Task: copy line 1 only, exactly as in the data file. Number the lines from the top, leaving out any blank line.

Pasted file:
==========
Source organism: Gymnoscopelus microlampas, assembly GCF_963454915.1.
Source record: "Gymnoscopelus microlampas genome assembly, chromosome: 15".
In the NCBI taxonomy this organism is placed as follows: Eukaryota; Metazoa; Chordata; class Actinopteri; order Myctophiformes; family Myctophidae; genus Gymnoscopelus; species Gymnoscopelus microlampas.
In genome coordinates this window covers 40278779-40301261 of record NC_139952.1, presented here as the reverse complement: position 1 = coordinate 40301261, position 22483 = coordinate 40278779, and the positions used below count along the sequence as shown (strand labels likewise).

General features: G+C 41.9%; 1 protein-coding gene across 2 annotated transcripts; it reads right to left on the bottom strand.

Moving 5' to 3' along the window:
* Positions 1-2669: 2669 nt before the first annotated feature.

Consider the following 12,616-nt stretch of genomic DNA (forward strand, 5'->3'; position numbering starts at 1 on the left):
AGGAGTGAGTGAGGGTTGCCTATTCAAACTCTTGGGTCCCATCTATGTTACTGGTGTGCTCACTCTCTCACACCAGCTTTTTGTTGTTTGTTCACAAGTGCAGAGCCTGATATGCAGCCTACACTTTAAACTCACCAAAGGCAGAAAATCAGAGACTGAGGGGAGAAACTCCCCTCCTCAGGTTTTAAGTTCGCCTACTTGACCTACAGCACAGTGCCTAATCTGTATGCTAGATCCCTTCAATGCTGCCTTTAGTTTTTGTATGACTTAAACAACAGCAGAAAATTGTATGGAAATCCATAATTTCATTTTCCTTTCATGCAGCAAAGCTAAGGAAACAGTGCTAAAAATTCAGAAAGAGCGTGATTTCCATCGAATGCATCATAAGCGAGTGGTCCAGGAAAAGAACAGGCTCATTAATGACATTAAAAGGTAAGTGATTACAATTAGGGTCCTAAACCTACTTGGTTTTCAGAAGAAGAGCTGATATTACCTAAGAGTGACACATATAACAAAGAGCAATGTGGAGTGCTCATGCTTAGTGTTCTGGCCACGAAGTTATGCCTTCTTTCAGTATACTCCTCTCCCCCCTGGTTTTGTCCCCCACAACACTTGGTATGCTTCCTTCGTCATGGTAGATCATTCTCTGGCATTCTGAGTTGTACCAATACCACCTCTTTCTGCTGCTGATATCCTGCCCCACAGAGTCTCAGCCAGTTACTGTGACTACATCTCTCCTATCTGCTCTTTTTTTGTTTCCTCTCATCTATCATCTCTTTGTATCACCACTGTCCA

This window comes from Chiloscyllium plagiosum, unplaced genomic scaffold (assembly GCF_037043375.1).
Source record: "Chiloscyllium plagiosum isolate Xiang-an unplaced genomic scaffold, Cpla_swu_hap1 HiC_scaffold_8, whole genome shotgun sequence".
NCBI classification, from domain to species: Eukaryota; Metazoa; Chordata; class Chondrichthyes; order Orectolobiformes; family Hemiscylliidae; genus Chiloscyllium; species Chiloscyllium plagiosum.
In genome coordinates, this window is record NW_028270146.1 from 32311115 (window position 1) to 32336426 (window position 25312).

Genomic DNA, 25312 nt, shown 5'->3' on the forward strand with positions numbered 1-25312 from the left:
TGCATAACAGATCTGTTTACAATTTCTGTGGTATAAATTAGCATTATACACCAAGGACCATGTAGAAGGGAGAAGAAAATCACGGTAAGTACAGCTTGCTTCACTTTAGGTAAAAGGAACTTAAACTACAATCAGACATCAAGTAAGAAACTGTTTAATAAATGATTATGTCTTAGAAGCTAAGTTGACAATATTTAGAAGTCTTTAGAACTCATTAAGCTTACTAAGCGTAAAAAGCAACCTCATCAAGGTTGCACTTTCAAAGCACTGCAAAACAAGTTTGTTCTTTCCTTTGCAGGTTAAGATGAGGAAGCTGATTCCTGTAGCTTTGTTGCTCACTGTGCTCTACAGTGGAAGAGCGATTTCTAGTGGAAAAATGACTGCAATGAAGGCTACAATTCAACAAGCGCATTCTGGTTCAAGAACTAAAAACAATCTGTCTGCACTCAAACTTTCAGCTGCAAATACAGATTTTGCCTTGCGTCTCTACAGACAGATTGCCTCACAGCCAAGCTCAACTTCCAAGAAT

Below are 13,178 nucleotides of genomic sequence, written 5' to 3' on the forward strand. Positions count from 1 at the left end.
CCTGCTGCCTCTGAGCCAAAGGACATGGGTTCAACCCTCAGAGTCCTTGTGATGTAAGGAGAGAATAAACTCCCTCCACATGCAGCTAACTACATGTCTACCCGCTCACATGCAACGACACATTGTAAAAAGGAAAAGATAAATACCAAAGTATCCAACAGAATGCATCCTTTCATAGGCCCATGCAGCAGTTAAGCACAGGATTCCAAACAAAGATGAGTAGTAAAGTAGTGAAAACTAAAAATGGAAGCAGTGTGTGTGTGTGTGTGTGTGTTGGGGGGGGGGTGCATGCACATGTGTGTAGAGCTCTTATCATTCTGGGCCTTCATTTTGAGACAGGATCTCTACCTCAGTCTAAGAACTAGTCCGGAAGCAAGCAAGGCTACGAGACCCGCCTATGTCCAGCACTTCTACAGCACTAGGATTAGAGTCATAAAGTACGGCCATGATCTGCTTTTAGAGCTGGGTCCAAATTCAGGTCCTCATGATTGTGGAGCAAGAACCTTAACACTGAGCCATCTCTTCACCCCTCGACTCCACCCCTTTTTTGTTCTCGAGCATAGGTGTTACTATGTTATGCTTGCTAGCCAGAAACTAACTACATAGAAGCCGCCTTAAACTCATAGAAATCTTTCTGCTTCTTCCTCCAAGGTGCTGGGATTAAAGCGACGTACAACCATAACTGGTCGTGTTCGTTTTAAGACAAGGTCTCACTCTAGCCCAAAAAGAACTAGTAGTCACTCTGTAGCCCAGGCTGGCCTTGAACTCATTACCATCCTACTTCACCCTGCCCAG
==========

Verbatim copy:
Source organism: Gymnoscopelus microlampas, assembly GCF_963454915.1.